In 1963, Seeler's hat-trick in the final of the German Cup against Borussia Dortmund brought Hamburg another major honour. That summer they were one of the teams which qualified for the first season of the new Bundesliga, where Seeler proved to be one of the stars of the inaugural campaign. Although Hamburg only finished sixth, Seeler scored 30 goals in as many games, finishing as top scorer and again being named Footballer of the Year.
Just as he was at the top of his career however, Seeler's playing days almost came to a sudden end in February 1965 as he tore his Achilles tendon in a match against Eintracht Frankfurt. Remarkably, little over six months later he was back in action for the national team, scoring a vital goal in 2-1 win over Sweden which set West Germany on their way to qualifying for the 1966 World Cup in England.
In those finals, Seeler scored a vital goal in the 2-1 victory over Spain to seal West Germany's place in the last eight, before adding another in the comprehensive 4-0 win over Uruguay. A 2-1 win over the Soviet Union earned West Germany a place in the final, but they were unable to claim the title as they were beaten 4-2 by England. Seeler's contribution to the tournament was nevertheless recognised when he was named in the FIFA All-Star Team.
Seeler came close to further success in the German Cup in 1967 and the Cup Winners' Cup a year later, but Hamburg were beaten each time. By now in his 30s, he felt that his career was beginning to wind down. Following West Germany's failure to reach the last four of the 1968 European Championship, he announced his retirement from international football. However, with the 1970 World Cup in Mexico approaching, he was persuaded to reconsider and went to the finals in the role of a second striker, playing behind the prolific Gerd Müller.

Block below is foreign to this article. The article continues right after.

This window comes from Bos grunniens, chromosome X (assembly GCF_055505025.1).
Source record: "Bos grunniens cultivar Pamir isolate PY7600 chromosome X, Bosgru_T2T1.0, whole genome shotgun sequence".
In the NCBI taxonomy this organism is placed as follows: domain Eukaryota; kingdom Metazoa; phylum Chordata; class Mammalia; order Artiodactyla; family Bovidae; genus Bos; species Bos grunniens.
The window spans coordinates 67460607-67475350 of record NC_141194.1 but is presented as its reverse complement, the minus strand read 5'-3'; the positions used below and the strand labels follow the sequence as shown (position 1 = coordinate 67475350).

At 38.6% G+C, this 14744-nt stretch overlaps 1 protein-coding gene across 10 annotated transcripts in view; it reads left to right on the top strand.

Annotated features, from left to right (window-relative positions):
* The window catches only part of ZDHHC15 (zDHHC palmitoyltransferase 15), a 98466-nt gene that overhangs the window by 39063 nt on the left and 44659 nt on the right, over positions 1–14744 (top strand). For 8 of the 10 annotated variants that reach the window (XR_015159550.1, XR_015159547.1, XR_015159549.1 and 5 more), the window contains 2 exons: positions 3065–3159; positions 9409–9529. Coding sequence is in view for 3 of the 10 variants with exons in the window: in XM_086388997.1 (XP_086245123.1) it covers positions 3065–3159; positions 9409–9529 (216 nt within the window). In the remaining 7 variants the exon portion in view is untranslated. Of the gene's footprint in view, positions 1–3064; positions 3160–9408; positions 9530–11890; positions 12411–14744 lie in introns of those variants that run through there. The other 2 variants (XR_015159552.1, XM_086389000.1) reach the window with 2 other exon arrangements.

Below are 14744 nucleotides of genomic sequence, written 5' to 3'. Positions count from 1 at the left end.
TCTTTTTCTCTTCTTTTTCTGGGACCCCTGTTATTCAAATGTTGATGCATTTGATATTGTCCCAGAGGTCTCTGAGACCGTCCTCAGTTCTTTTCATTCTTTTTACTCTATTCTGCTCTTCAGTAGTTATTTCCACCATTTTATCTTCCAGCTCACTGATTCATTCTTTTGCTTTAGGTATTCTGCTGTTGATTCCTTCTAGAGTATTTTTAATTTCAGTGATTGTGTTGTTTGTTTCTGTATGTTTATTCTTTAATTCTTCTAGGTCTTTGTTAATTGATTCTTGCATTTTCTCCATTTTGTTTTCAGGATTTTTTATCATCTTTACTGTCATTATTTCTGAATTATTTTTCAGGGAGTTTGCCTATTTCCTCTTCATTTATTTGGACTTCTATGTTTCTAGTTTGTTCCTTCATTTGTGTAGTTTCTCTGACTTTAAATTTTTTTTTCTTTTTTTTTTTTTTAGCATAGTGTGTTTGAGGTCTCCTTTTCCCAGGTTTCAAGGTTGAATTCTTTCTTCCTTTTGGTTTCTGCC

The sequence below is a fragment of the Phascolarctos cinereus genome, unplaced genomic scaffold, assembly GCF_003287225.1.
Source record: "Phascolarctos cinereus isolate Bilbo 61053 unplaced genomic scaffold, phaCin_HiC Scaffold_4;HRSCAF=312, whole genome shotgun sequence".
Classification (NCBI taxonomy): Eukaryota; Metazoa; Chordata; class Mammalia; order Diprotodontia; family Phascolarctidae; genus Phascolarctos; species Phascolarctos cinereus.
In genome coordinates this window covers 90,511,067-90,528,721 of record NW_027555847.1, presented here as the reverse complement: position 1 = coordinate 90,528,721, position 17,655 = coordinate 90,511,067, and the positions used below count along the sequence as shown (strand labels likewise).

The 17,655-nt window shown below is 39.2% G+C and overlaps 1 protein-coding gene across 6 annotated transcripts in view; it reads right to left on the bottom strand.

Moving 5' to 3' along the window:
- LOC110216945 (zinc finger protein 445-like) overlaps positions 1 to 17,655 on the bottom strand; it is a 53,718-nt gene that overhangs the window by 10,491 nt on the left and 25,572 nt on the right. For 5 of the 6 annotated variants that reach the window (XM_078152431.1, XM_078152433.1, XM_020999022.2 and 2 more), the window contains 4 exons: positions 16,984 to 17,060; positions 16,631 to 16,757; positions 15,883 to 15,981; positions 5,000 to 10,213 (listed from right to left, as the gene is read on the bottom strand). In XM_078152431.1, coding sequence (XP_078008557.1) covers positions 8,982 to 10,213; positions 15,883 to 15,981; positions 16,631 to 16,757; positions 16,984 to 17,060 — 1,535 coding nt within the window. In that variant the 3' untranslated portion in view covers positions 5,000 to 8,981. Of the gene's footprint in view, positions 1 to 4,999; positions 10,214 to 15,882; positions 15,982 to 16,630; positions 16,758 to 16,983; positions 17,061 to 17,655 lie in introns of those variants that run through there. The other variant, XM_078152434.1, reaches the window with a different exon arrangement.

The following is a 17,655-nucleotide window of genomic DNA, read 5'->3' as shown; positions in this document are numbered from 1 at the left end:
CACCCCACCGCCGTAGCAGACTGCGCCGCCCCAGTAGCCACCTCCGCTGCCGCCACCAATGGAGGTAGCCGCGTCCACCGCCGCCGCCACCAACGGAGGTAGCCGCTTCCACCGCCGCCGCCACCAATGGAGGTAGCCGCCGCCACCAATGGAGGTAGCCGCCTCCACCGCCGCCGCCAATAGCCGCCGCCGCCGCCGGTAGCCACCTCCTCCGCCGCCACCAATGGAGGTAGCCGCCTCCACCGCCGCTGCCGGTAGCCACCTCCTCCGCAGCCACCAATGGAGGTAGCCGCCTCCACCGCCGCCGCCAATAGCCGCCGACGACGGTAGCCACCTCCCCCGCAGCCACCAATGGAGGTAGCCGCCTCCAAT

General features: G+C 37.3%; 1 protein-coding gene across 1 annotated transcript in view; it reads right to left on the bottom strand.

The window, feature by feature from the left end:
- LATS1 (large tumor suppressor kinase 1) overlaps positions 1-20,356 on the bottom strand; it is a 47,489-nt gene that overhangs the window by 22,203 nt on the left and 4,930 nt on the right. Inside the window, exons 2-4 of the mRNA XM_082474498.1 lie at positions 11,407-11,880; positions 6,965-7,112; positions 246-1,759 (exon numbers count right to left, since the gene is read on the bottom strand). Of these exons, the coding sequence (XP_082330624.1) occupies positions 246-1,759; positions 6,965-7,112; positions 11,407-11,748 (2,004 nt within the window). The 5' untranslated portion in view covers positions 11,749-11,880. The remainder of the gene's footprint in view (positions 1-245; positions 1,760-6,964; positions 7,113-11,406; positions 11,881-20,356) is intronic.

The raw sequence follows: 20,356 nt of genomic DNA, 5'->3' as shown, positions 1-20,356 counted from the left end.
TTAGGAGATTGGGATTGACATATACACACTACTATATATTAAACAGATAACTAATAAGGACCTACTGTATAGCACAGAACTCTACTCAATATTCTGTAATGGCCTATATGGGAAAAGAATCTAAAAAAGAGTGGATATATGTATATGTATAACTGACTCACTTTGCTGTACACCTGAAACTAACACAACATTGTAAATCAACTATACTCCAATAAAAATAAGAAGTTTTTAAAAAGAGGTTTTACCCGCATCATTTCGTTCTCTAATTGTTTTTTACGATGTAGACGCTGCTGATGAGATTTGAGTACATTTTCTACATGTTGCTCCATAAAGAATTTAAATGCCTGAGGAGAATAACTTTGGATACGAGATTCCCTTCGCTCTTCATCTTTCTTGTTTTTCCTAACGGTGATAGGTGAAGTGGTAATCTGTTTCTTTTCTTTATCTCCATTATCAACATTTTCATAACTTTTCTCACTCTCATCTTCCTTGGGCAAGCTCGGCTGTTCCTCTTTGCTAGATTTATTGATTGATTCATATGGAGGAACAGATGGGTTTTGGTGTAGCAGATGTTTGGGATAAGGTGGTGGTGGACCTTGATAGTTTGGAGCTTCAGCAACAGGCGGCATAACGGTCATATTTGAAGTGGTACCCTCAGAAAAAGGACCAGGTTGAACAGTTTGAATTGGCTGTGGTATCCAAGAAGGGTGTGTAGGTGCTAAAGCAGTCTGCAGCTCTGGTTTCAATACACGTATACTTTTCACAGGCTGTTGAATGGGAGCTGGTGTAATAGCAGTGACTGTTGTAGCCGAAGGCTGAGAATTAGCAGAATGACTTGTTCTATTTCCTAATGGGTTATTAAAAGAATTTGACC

In West Germany's first match, with the team surprisingly trailing Morocco 1-0, Seeler created history by becoming the first man to score in four World Cups, beating Pelé to that distinction by a matter of minutes. He also scored in the next game against Bulgaria and the quarter-final against England, where West Germany gained revenge for their 1966 final defeat by coming from 2-0 down to win 3-2. After a remarkable 4-3 defeat to Italy in the semi-final, they eventually finished third and Seeler was destined to retire without ever winning the World Cup. His final international appearance came a couple of months later, his 72 caps and 43 international goals both being national records at the time.
Seeler played on for two more years with Hamburg, but was troubled by reoccurances of his old Achilles injury. He retired from professional football in 1972 aged 35, having scored more than 400 goals for his hometown club. He went on to work in the clothing industry, both as a representative of Adidas and as owner of his own clothing company. His link with Adidas led Seeler to come briefly out of retirement in 1978 to play one game for Cork Celtic in the League of Ireland, in which he scored two goals.
In his later years, Seeler spent a short time as club president at Hamburg. That period came to an end as a result of a financial scandal at the club, although Seeler was not guilty of any wrongdoing. He remains one of German football's most popular figures, fondly remembered for his goalscoring exploits and sense of fair play on the field as well as for his unwavering loyalty to Hamburg.
References (all accessed 30 October 2012):
http://en.wikipedia.org/wiki/1968_European_Cup_Winners%27_Cup_Final (accessed 20 November 2012)
- Published on Tuesday, 30 October 2012 22:04